As a leader, giving and receiving feedback is essential to any organization for long-term success. Feedback is an integral part of all the communication required in the day-day operations of a business. Its primary goal is to create positive changes in the workplace by giving individuals detailed suggestions to improve their work habits. It specifically focuses on providing feedback that comes from a place of clear and good intentions.
While giving positive feedback is easy, it’s the constructive kind that can be harder to deliver and challenging to hear, not just when performance reviews come around.
Why is constructive feedback important?
Often, employees, especially those new to the workforce, don’t know what they are doing well and what areas could use improvement. Offering constructive feedback accomplishes two critical tasks:
- It identifies areas for improvement in the employee’s work performance.
- It provides suggestions and strategies for improvement.
Strategies for giving effective, actionable employee feedback
We’ve compiled some strategies to consider so you can avoid sparking feelings of defensiveness and ensure the recipient knows you are on their team when communicating with coworkers.
Focus on the issue. Fair, constructive criticism should always concentrate on the situation or problem caused by the person rather than focusing on the person’s character. Focus on observations rather than character judgments.
Display empathy. Be sincere with your employee; whether the feedback you’re sharing is positive or constructive, effective feedback must be earnest. Communicate how you feel if there’s a performance issue, and pay attention to your tone of voice and body language so that the person hears and feels your sincerity. Illustrate that you know they have the skills to improve and that you’re sharing the feedback because you believe in their abilities.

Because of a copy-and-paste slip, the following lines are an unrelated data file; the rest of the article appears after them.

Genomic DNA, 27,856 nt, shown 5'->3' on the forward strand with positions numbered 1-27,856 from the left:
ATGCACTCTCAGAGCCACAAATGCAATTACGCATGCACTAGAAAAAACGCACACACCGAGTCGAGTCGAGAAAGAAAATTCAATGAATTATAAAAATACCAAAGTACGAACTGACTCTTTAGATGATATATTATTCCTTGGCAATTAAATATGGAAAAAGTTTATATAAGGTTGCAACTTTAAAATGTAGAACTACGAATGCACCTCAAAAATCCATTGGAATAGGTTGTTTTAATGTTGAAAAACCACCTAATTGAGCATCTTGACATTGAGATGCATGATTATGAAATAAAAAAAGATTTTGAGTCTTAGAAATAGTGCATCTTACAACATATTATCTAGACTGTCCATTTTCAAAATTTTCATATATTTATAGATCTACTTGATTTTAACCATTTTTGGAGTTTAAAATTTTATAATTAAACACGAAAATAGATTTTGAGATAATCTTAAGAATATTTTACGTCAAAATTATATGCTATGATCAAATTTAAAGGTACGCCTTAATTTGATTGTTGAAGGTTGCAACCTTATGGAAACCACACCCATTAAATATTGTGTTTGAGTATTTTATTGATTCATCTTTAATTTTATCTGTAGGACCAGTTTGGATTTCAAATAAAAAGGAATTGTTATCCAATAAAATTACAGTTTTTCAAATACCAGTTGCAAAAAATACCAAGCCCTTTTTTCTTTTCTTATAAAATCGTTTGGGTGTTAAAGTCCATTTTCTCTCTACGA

Be clear. Give specific examples, and don’t try to address multiple incidents simultaneously.
Give informal “live” feedback. Ideally, informal feedback should be happening regularly. Employees should have a general understanding of how they perform when they sit down for their performance review. The numbers show that employees find this communication valuable but aren’t getting enough of it.
In a recent survey by PwC, nearly 60% of respondents reported that they would like feedback on a daily or weekly basis, which increased to 72% for employees under the age of 30. While only 30% of respondents said they receive feedback regularly, more than 75% believe feedback is valuable.
Listen. Give space and time to allow your employee to share their feelings and ideas after giving constructive criticism. It may take them a few minutes to process the feedback and formulate a response or question.
Allow them to ask follow-up questions and ways to contribute to the solution.
Recommend a solution. Once the individual has had a chance to respond, offer specific examples of the next steps they can take to solve the matter. Offer to work on a solution together.
Make it clear that you’re on the same team. This is a vulnerable space to be in with somebody else. If you approach employee feedback as a You+ them vs. the issue, it allows for a more collaborative solution. It provides the psychological safety required to create an open environment and paves the way for real change and a thriving workplace.
How to gracefully lead by example in the workplace
Actions speak louder than words.